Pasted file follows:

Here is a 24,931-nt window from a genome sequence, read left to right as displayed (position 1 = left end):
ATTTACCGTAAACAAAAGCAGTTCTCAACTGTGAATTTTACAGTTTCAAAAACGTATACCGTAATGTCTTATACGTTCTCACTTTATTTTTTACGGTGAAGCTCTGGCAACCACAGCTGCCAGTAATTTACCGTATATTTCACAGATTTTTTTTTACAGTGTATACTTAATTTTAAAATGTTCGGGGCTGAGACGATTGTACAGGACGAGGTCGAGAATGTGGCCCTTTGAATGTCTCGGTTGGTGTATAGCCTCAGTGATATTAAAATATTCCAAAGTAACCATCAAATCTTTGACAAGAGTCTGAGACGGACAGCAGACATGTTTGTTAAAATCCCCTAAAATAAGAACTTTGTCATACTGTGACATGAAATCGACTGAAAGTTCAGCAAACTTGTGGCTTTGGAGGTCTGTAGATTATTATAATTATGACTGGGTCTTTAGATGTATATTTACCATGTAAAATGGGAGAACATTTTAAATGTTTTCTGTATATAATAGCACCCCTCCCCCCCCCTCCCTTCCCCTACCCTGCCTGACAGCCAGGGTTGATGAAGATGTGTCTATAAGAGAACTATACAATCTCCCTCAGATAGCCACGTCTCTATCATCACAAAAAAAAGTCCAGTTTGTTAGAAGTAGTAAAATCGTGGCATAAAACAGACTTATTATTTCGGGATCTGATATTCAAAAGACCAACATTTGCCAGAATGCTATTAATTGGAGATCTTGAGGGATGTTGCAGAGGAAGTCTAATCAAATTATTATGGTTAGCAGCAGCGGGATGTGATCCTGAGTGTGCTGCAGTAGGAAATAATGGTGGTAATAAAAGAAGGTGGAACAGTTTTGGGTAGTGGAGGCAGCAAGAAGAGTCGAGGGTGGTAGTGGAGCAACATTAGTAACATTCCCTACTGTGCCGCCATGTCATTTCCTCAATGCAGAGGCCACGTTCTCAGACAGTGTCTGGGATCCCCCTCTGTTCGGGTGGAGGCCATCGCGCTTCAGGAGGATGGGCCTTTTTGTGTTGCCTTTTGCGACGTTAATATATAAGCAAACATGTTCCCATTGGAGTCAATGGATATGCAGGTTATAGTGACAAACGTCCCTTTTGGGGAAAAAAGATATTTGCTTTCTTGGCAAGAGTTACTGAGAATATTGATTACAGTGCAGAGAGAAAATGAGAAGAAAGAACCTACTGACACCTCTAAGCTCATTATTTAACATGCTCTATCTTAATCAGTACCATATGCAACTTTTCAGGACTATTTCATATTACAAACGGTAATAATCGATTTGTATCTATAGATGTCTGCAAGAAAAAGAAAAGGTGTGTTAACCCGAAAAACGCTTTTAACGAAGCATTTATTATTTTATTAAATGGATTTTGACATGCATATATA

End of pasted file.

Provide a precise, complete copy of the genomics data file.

Here is a 24,931-nt window from a genome sequence, read left to right as displayed (position 1 = left end):
ATTTACCGTAAACAAAAGCAGTTCTCAACTGTGAATTTTACAGTTTCAAAAACGTATACCGTAATGTCTTATACGTTCTCACTTTATTTTTTACGGTGAAGCTCTGGCAACCACAGCTGCCAGTAATTTACCGTATATTTCACAGATTTTTTTTTACAGTGTATACTTAATTTTAAAATGTTCGGGGCTGAGACGATTGTACAGGACGAGGTCGAGAATGTGGCCCTTTGAATGTCTCGGTTGGTGTATAGCCTCAGTGATATTAAAATATTCCAAAGTAACCATCAAATCTTTGACAAGAGTCTGAGACGGACAGCAGACATGTTTGTTAAAATCCCCTAAAATAAGAACTTTGTCATACTGTGACATGAAATCGACTGAAAGTTCAGCAAACTTGTGGCTTTGGAGGTCTGTAGATTATTATAATTATGACTGGGTCTTTAGATGTATATTTACCATGTAAAATGGGAGAACATTTTAAATGTTTTCTGTATATAATAGCACCCCTCCCCCCCCCTCCCTTCCCCTACCCTGCCTGACAGCCAGGGTTGATGAAGATGTGTCTATAAGAGAACTATACAATCTCCCTCAGATAGCCACGTCTCTATCATCACAAAAAAAAGTCCAGTTTGTTAGAAGTAGTAAAATCGTGGCATAAAACAGACTTATTATTTCGGGATCTGATATTCAAAAGACCAACATTTGCCAGAATGCTATTAATTGGAGATCTTGAGGGATGTTGCAGAGGAAGTCTAATCAAATTATTATGGTTAGCAGCAGCGGGATGTGATCCTGAGTGTGCTGCAGTAGGAAATAATGGTGGTAATAAAAGAAGGTGGAACAGTTTTGGGTAGTGGAGGCAGCAAGAAGAGTCGAGGGTGGTAGTGGAGCAACATTAGTAACATTCCCTACTGTGCCGCCATGTCATTTCCTCAATGCAGAGGCCACGTTCTCAGACAGTGTCTGGGATCCCCCTCTGTTCGGGTGGAGGCCATCGCGCTTCAGGAGGATGGGCCTTTTTGTGTTGCCTTTTGCGACGTTAATATATAAGCAAACATGTTCCCATTGGAGTCAATGGATATGCAGGTTATAGTGACAAACGTCCCTTTTGGGGAAAAAAGATATTTGCTTTCTTGGCAAGAGTTACTGAGAATATTGATTACAGTGCAGAGAGAAAATGAGAAGAAAGAACCTACTGACACCTCTAAGCTCATTATTTAACATGCTCTATCTTAATCAGTACCATATGCAACTTTTCAGGACTATTTCATATTACAAACGGTAATAATCGATTTGTATCTATAGATGTCTGCAAGAAAAAGAAAAGGTGTGTTAACCCGAAAAACGCTTTTAACGAAGCATTTATTATTTTATTAAATGGATTTTGACATGCATATATA